Yelp, the popular review site known to make or break local businesses, will start publicly branding companies it suspects of buying fake evaluations. The San Francisco-based website, which already tries to filter out dubious appraisals, said it will now start posting visible consumer alerts on websites suspected of soliciting reviews-for-hire to boost ratings. The alerts will stay up for at least 90 days - longer if the suspicious activity continues, according to Yelp. Users, many of whom consider Yelp to be the last word on whether a business is worth visiting, can click on the alerts for more details.
CALIFORNIA | LOCAL
July 22, 2012 | By Teresa Watanabe, Los Angeles Times
One by one, the three teenage girls took the stand and answered hard questions about their awful actions one night in April. Why would you deface your Jewish classmate's home with swastikas and the word "Jew"? When you defecated on her doorstep, what could you possibly have been thinking? But it was not a prosecutor posing the questions in the hearing in downtown Los Angeles last week, which involved criminal charges of vandalism, vandalism as a hate crime and terrorism by symbol.
CALIFORNIA | LOCAL
July 29, 2011 | By Dan Weikel, Los Angeles Times
Fresh questions about the ridership and revenue projections that underpin the state's $43-billion bullet train project have been raised in a new internal report by the agency charged with building the system. Among the key conclusions of a California High Speed Rail Authority panel of experts is that forecasts of up to 117 million annual riders by 2030 — which have helped support predictions that the system would generate billions in profits — need to be recalibrated to be more conservative and better reflect important factors that could affect ridership.
CALIFORNIA | LOCAL
December 11, 2010 | By Richard Winton, Los Angeles Times
An auditing firm that has come under scrutiny for failing to uncover corruption in the city of Bell has hired an independent accounting company to review its practices as some government agencies review their ties with the firm. CalPERS, the state employee retirement fund, has decided not to give Mayer Hoffman McCann any more work until state Controller John Chiang completes a review of Bell's auditing. Officials in several Southern California cities said they too are waiting to see Chiang's report before deciding what to do. Mayer Hoffman conducts outside audits for numerous California government agencies as well as some federal agencies.
CALIFORNIA | LOCAL
August 29, 2010 | Steve Lopez
Steve Franklin, a middle school teacher in L.A. Unified, had some issues with the Times series on teacher evaluations, so he fired off a letter to the editor. It read, in part: "When somebody can prove that high test scores produce good citizens, critical thinkers and productive members of society, then and only then can we say the teachers who taught those kids were 'good.' " Yeah, yeah, yeah, I thought. Test scores aren't always the best measure of students or teachers, but without them, how do we judge the performance of either?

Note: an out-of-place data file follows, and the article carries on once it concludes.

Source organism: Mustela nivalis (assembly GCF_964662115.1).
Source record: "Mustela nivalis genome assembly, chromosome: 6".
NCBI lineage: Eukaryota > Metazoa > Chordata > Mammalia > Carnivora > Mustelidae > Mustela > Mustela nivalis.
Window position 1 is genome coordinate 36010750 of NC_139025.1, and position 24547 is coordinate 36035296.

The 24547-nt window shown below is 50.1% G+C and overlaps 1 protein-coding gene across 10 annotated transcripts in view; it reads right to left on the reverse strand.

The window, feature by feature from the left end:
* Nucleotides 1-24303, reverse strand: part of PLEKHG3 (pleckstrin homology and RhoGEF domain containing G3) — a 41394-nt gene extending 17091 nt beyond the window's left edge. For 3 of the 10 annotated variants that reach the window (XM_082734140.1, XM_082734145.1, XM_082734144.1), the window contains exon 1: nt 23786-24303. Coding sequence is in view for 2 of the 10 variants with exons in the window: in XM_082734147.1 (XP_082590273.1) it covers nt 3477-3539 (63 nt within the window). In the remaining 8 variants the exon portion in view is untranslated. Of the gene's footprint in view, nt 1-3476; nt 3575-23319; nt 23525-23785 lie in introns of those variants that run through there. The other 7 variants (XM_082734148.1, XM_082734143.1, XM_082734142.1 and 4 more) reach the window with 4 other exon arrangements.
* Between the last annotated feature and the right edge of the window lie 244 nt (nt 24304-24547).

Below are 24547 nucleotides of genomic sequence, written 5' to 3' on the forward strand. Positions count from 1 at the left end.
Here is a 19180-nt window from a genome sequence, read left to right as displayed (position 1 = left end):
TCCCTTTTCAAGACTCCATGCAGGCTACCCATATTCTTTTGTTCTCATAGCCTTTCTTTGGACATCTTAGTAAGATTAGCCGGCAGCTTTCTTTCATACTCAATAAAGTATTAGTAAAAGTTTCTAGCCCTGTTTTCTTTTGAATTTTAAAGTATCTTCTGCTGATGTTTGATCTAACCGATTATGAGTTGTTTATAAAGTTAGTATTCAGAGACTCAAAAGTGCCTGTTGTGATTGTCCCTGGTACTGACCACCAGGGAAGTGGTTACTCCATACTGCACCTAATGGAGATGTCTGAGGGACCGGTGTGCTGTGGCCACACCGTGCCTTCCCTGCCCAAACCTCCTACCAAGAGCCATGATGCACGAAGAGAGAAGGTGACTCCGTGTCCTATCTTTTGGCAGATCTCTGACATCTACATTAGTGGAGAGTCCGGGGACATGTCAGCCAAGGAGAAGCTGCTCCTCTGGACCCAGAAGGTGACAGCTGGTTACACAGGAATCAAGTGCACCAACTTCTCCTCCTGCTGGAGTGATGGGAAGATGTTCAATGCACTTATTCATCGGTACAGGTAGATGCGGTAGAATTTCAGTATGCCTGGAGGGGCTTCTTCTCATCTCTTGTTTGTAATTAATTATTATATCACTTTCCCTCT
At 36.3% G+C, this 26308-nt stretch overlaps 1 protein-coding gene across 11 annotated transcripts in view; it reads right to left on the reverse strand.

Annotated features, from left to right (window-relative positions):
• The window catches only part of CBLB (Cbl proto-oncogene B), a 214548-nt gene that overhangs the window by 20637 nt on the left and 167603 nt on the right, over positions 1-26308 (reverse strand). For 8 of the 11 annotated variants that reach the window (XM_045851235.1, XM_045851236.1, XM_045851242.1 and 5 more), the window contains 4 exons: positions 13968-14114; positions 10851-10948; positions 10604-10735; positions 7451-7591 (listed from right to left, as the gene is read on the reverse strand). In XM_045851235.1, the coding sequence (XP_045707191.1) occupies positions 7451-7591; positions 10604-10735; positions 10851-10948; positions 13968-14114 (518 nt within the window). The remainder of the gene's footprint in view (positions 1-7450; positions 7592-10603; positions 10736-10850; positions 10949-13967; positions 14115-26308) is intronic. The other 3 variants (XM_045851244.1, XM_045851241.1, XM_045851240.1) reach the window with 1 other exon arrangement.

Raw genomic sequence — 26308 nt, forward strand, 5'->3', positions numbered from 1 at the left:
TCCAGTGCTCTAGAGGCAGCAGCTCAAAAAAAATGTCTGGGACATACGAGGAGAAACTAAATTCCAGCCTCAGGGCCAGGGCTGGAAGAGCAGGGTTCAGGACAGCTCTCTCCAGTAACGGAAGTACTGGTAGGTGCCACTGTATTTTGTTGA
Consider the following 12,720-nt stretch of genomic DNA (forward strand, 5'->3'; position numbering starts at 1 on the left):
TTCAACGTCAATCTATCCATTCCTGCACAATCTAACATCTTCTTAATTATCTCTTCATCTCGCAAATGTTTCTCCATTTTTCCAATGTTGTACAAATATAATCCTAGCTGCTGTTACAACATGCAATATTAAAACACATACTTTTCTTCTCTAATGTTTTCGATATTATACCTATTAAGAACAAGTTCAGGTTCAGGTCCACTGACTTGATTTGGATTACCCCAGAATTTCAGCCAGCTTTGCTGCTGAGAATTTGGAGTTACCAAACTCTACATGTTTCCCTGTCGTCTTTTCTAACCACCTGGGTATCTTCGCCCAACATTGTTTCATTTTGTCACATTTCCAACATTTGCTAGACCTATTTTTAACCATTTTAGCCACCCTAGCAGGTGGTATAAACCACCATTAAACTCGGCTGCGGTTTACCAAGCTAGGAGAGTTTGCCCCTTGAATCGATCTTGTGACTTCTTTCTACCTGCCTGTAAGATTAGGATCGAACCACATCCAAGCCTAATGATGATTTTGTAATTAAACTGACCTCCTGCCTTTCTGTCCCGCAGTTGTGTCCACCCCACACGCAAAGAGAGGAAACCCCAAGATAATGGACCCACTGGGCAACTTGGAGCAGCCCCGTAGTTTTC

CALIFORNIA | LOCAL
August 28, 2010 | By Molly Hennessy-Fiske, Los Angeles Times
In a fight that could have wide-ranging implications, Los Angeles County supervisors are pushing to see confidential medical records used by county doctors to evaluate their peers to determine whether they have met accepted standards of care, saying they need the information to ensure patient safety and justify settling malpractice claims against the county. Access to such information emerged as an issue earlier this year after concerns were raised about peer review at Olive View-UCLA Medical Center . An anonymous letter to state regulators alleged that among other problems at the county hospital's neonatal intensive care unit, doctors and staff were not meeting to discuss medical mistakes and that peer review was "missing.
BUSINESS
November 8, 1995 | LEE DYE
Even in science, a flawed system that is the "best process we've got" can turn out to be the only game in town. Readers responding to my Oct. 25 column cite many problems with the peer review system that determines who gets published in professional journals and who gets funding for their work, but none recommended abolishing it.
NEWS
February 11, 1999 | AMY PYLE, TIMES STAFF WRITER
The most controversial piece of Gov. Gray Davis' $444-million education plan--a proposal for teachers to evaluate their peers--received its first legislative approval Wednesday. But the bipartisan honeymoon that last week greeted Davis' proposal for increasing reading instruction was over. The Peer Assistance and Review bill passed the Assembly Education Committee on a partisan 12-2 vote Wednesday, with two Republicans voting no and the rest abstaining.
CALIFORNIA | LOCAL
August 18, 2010 | By Molly Hennessy-Fiske, Los Angeles Times
Los Angeles County supervisors on Tuesday ordered improvements intended to shore up patient safety at the county's hospitals and clinics after reviewing a study commissioned to look at malpractice payouts. The risk management study, conducted by the Abaris Group, a Walnut Creek-based independent consulting firm, found that payouts for malpractice cases settled between 2005 and 2007 increased from more than $8 million to more than $12 million. At the same time, a review of records found that the number of incidents that either resulted in or were expected to result in malpractice lawsuits dropped from 354 in 2002 to 107 last year.
HEALTH
February 25, 2010 | Colorado Public News Staff
• Providers collaborate to emphasize preventive care for all and the reduction of complications in cases of major chronic illnesses like diabetes and heart disease. • A non-profit hospice emphasizes comfort for the dying over futile chemotherapy and surgery, extending life an average of 10 days and saving $5,150 for every person who dies there. • The one dominant home health agency is non-profit, not owned by doctors ordering treatment that brings them profits.
Los Angeles Times Articles